HEADLINES

Machel Montano HD: How the Soca Star Is Creating a Clearer Picture for Global Pop

by  Dan Kagan-Kans for Noisey , 
Sep 15 2016,

“[Soca] is the fuel we need. It’s like solar power. Humans need joy power.”
As you have no doubt heard, a Caribbean vibe is all over the American pop landscape these days, thanks to stars like Drake (“One Dance”), Major Lazer (everything), Justin Bieber (“Sorry”), and Sia (“Cheap Thrills,” featuring Sean Paul himself). But the heart of the sound doesn’t belong to dancehall, although that’s there, too, and it certainly doesn’t belong to tropical house, as you might have read to your dismay. It belongs to soca, the pumped-up, blissed-out sound that was birthed in Trinidad some 30-odd years ago and has long been the Caribbean’s—and the Caribbean diaspora’s—favorite soundtrack to carnival.


The growing influence and popularity of soca isn’t limited to the US, either. It’s expanding everywhere, following the international carnival circuit on to London, to Canada, to Africa—where a new subgenre known as afrosoca is blending up—and back to the Caribbean, where, as Machel Montano, the king of soca, puts it, you can find “a lot of the French Caribbean islands getting a reintroduction to soca music. Also places like Belize and Bermuda.” The audience, he notes, is “everybody who’s on a certain wavelength. That is why the beat, the soca beat… it’s showing up everywhere. It’s almost like a smiling soul. But the soul smiling to itself.”

If any one person can be called responsible for soca’s growth, it’s the 41-year-old Montano, who, even before his now-decades-long reign, was soca’s prince, having started singing at seven and made a name for himself by 11.
Go to a soca fete, picked at random, and you’ll hear a Montano song, and usually more than one. There’s his latest synth-rush hit, “Waiting on the Stage,” off 2016’s Monk Evolution, an album that contains half a dozen legitimate bangers; and his previous synth-rush hit, “Like Ah Boss,” which produces as much “joy power”—Montano’s term for soca’s effect on the listener—as six of whatever your favorite pop smash is. Then there’s perhaps his biggest track, “One More Time,” which has prompted innumerable plaintive, rum-fueled singalongs since its release in 2007.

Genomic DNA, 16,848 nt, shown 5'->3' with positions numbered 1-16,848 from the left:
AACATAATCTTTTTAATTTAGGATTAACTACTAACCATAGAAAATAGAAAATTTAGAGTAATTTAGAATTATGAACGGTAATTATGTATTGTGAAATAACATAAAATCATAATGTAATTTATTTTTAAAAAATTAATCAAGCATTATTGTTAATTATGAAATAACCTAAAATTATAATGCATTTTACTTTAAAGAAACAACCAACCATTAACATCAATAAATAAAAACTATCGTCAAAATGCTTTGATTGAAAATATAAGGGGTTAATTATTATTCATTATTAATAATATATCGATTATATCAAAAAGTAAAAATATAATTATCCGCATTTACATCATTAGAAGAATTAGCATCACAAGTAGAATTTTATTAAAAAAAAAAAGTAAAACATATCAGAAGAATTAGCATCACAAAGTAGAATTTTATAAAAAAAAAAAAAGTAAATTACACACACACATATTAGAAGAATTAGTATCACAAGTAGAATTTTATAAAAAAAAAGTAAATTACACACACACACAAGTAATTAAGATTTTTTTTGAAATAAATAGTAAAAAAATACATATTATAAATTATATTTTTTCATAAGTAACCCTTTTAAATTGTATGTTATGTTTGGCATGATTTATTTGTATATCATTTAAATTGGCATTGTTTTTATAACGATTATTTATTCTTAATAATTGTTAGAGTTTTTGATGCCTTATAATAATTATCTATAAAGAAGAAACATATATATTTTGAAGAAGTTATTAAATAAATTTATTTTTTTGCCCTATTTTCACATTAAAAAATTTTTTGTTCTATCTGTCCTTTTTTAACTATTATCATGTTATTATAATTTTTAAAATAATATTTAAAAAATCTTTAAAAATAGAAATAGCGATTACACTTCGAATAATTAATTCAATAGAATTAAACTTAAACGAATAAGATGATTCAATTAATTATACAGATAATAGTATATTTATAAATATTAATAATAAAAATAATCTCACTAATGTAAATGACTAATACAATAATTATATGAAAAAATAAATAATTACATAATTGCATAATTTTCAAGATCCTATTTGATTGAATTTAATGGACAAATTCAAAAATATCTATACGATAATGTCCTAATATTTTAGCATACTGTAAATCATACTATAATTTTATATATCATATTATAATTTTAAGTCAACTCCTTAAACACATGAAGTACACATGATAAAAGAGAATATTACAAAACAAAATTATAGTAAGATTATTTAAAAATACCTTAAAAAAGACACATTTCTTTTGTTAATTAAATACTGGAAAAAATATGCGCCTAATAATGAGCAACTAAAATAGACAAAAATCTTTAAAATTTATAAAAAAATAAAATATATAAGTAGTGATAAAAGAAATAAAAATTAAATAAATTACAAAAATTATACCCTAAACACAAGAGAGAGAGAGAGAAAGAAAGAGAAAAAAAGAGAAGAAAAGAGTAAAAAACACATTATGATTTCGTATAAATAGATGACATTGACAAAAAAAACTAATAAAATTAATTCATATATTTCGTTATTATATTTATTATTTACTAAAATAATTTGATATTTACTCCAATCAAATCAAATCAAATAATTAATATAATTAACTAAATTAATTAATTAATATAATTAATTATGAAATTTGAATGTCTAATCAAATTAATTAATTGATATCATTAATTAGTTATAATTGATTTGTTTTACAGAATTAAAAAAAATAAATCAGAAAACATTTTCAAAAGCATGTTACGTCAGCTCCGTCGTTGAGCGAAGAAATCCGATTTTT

Montano is known for his charm, stage presence, and a work ethic that finds him up at all hours rethinking his persona and calling in collaborators—everyone from soca queen Alison Hinds to hip-hop aristocracy like Busta Rhymes. This summer alone he’s hooked up with Major Lazer, with whom he jumped onstage at Coachella, and Drake, whose OVO Fest in Toronto he opened, and Lauryn Hill, whom he joined on her Diaspora Calling! tour. He also played at the White House and opened his first movie, Bazodee, in August.

I met Machel in New York City, just after he got in from a trip to Kenya and just before his big Labor Day/Carnival weekend concert at Coney Island.

 

Noisey: How were your travels?
Machel Montano: It was surreal. Pulling up on a leopard, which is pretty rare. We saw two of them. It was a very spiritual moment. To roll up on them quietly—they should be rolling up on us. But the joy of the moment, it was so natural, just being there and being there in the car out in the vastness, you looking for something and then finding something deep like that.
You hear a lot more about soca in the mainstream here in the US now, but there are also spots in the Caribbean it’s just starting to hit?
Other places in the Caribbean. The young people want to travel, and they do a lot of inter-tourism, not too far and wide, going to Barbados if they’re from Trinidad, or they’re going to Jamaica. They choose to go during carnival week, so there’s partying, people traveling, almost like Woodstock from island to island. There’s also this music, this soca music, that’s being shared across this community as they move. There’s the culture of playing Mas, sometimes playing Jouvert, dressing in oil and paint, people trying that out for the first time. In Trinidad they have the paint and the powder and the mud. They’re trying that out for the first time. So it’s kind of like a revival of the music, but it’s coming with these kind of things to do that they’ve never really had. They never had a water fete at six in the morning in Belize. Now they’re having one. It’s because they came to Trinidad, they saw it, they’re adopting that.
Why now?
It’s the fuel we need. It’s like solar power. Humans need joy power. We’ve become numb to the news every day. To a mass shooting in a cinema somewhere. So we just reached that point where we will gravitate to the things that will lift our spirits more. At one point in time heavy metal and thrash metal were the way people wanted to describe their emotions, some people. I think this is more a time of spiritual upliftment. Soca music is very much like that. Soca is about uniting and mixing African and Indian beats and riding on the similarities. So you’re gonna find, which is already happening, a lot of hip-hop producers taking the swing of the beat and putting it in their hip-hop, a lot of Indian people putting it in Indian music. But it’s that one beat.